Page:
Global stock market indexes looked relatively unchanged on Monday morning, a shift from the dramatic ups and downs seen throughout most of last week, even though some of the concerns facing investors last week have yet to be addressed.
U.S. stock index futures were slightly higher with about an hour before markets open, suggesting that the stocks will start the day relatively unchanged. Futures for the Dow Jones industrial average were up 6 points. Futures for the broader S&P 500 were up 1 point.
In Europe, the U.K.'s FTSE 100 was down 0.1 per cent and Germany's DAX index was up 0.5 per cent in afternoon trading. In Asia, Japan's Nikkei 225 fell 1.1 per cent in overnight trading.
Many investors have been rattled by troubling budget deficits in Portugal, Spain and Greece, which threaten to create a debt crisis that could ensnare other countries if governments default on bond payments. However, U.S. Treasury Secretary Timothy Geithner may have delivered some calm to markets by saying in a television interview that the U.S. AAA bond rating - a source of uncertainty given the massive budget deficits in the country- will never be lost.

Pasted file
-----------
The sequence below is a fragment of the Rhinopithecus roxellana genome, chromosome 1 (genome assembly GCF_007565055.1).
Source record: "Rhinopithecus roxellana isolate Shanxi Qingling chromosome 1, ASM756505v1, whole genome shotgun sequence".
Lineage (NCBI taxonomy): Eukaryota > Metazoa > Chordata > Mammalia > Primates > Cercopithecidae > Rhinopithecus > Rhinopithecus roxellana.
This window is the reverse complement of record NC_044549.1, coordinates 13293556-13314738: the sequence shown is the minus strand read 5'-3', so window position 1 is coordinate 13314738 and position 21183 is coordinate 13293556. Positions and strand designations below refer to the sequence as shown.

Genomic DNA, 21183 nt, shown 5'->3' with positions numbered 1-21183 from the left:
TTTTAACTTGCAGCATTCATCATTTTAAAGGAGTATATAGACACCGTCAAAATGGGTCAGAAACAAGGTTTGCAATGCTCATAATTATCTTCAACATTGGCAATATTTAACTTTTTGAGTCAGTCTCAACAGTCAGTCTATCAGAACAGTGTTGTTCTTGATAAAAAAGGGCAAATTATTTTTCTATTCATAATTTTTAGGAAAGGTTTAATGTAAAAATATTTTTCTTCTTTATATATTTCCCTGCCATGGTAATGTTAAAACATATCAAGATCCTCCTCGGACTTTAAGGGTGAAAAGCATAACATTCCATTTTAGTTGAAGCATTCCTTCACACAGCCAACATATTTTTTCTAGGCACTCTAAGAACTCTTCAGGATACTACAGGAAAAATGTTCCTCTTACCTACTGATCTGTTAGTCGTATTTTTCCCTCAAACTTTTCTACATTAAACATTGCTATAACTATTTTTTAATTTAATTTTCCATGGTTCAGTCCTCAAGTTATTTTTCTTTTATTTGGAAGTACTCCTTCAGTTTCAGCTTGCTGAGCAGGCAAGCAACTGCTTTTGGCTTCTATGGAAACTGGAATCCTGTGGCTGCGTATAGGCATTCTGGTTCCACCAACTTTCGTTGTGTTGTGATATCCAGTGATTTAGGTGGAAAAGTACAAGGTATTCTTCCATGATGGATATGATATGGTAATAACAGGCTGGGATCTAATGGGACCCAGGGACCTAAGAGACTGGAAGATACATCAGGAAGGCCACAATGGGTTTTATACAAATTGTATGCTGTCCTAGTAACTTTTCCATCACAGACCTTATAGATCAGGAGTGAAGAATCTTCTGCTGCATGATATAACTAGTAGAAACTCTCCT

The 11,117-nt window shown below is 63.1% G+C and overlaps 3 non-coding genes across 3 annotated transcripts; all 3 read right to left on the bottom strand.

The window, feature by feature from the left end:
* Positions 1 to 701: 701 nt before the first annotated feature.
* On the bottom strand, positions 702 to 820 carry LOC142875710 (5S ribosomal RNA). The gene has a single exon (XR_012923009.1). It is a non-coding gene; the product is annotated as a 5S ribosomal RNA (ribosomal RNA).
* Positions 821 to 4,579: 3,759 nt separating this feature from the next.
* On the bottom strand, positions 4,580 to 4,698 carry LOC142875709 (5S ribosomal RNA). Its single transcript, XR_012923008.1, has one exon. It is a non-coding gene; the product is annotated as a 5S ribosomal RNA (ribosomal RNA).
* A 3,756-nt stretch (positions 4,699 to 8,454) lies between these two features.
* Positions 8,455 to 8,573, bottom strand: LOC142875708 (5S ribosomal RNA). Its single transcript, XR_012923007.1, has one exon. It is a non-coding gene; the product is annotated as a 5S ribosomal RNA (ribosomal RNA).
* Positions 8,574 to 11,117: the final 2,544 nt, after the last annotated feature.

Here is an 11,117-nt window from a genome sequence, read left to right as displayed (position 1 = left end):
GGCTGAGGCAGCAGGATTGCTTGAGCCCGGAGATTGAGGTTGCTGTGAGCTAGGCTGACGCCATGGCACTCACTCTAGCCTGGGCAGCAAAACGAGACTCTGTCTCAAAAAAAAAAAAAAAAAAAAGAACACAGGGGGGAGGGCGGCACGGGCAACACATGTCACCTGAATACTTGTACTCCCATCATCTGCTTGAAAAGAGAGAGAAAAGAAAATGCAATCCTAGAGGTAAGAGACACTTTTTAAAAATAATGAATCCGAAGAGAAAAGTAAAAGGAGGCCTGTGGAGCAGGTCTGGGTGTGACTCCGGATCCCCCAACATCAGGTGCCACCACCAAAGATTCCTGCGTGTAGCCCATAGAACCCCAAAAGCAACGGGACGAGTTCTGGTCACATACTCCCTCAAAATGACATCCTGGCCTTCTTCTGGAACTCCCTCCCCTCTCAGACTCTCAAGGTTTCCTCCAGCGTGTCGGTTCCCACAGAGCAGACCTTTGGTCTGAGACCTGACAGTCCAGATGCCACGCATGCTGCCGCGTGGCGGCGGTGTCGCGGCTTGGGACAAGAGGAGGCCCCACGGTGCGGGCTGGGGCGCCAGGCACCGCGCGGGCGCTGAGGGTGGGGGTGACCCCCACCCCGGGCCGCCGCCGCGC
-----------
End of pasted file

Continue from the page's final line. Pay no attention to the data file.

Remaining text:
Meanwhile, CIT Group Inc. named John Thain as its new chief executive. Mr. Thain is the former head of Merrill Lynch & Co., suggesting that perhaps Wall Street isn't going to get that extensive makeover after all. Not that investors are complaining: CIT shares were up 3.3 per cent on the news of the appointment.
As well, Home Depot Inc. rose 1.5 per cent after the stock was upgrade to "overweight" from "market weight" by Morgan Stanley.
Finally, commodities were mixed, suggesting they will won't be much of a headwind for the commodity-heavy S&P/TSX composite index. Crude oil rose 28 cents, to $71.47 (U.S.) a barrel. Gold fell $2, to $1065 an ounce.